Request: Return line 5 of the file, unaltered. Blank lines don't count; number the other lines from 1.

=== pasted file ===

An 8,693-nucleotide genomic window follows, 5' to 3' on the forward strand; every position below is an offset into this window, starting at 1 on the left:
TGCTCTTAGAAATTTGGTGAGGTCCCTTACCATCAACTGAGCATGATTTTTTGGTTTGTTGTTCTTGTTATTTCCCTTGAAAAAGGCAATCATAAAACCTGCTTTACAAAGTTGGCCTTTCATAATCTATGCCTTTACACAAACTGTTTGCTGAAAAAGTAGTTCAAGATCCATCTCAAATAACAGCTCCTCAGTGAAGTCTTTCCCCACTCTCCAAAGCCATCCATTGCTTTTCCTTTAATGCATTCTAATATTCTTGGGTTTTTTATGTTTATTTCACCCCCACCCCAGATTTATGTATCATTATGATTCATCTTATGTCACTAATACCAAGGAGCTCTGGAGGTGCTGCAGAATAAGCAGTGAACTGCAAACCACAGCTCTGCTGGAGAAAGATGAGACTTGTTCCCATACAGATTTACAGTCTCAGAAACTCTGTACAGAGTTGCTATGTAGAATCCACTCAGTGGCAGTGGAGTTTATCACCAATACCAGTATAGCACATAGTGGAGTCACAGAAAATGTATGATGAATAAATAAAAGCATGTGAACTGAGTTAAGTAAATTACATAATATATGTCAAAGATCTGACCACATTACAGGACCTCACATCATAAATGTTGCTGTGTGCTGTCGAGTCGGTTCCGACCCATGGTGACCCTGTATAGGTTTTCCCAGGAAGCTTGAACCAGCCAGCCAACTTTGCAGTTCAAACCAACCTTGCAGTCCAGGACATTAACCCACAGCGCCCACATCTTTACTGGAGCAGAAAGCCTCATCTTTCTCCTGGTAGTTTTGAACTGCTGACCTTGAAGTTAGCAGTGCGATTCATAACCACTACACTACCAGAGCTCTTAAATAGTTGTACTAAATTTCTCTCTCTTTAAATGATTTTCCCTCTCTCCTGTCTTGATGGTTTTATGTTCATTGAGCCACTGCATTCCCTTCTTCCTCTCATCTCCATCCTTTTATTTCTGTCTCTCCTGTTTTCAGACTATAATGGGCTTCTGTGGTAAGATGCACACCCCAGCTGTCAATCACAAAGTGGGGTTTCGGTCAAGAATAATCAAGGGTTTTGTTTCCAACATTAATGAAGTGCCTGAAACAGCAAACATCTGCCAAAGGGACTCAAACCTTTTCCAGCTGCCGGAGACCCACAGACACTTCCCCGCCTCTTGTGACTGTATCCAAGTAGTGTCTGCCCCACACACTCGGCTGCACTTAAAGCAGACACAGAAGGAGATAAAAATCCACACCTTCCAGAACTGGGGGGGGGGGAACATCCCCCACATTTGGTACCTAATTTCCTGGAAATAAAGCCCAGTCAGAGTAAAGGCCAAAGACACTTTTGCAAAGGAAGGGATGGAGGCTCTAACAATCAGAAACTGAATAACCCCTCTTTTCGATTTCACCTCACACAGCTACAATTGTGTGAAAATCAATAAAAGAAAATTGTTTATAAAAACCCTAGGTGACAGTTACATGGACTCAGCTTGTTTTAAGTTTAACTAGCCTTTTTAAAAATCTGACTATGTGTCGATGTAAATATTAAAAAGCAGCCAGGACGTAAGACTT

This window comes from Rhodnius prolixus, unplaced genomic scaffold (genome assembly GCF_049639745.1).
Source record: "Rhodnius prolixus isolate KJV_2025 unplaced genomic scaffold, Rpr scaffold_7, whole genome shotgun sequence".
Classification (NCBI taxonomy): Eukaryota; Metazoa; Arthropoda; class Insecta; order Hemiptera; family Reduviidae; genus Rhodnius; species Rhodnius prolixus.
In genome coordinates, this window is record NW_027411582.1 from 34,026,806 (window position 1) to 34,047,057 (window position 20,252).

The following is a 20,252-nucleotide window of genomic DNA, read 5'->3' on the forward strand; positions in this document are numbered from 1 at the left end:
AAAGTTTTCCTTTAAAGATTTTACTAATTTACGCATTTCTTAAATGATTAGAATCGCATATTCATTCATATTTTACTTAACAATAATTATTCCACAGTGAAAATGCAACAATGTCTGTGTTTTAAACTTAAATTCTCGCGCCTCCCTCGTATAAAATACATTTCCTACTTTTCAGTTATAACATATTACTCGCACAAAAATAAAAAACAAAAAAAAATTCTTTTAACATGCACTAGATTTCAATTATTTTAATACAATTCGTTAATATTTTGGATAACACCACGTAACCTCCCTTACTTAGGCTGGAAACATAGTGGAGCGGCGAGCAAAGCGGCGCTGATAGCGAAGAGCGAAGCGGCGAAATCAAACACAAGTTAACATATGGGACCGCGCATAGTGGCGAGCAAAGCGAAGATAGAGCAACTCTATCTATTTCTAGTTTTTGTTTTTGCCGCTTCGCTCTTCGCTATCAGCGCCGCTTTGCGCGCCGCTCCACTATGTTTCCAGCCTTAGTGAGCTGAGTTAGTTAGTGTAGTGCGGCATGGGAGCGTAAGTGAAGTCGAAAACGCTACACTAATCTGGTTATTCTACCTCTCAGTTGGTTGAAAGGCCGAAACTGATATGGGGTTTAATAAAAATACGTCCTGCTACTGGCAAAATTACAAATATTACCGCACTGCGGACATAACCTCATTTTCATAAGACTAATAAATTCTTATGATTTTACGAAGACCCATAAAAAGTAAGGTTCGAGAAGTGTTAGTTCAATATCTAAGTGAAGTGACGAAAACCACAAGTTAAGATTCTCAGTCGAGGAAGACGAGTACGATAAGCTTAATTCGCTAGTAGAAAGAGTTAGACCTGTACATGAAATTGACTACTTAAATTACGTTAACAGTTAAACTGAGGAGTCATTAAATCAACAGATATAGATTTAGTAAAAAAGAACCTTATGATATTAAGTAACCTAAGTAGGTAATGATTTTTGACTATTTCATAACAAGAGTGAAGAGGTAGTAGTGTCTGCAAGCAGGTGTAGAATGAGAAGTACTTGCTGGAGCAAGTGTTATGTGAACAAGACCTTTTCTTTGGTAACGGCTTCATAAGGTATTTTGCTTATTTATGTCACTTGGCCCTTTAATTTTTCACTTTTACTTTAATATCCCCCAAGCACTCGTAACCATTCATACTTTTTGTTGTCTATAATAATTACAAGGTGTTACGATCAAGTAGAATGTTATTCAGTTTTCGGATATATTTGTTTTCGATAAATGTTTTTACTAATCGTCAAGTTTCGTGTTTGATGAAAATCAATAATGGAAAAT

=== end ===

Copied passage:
Classification (NCBI taxonomy): Eukaryota; Metazoa; Arthropoda; class Insecta; order Hemiptera; family Reduviidae; genus Rhodnius; species Rhodnius prolixus.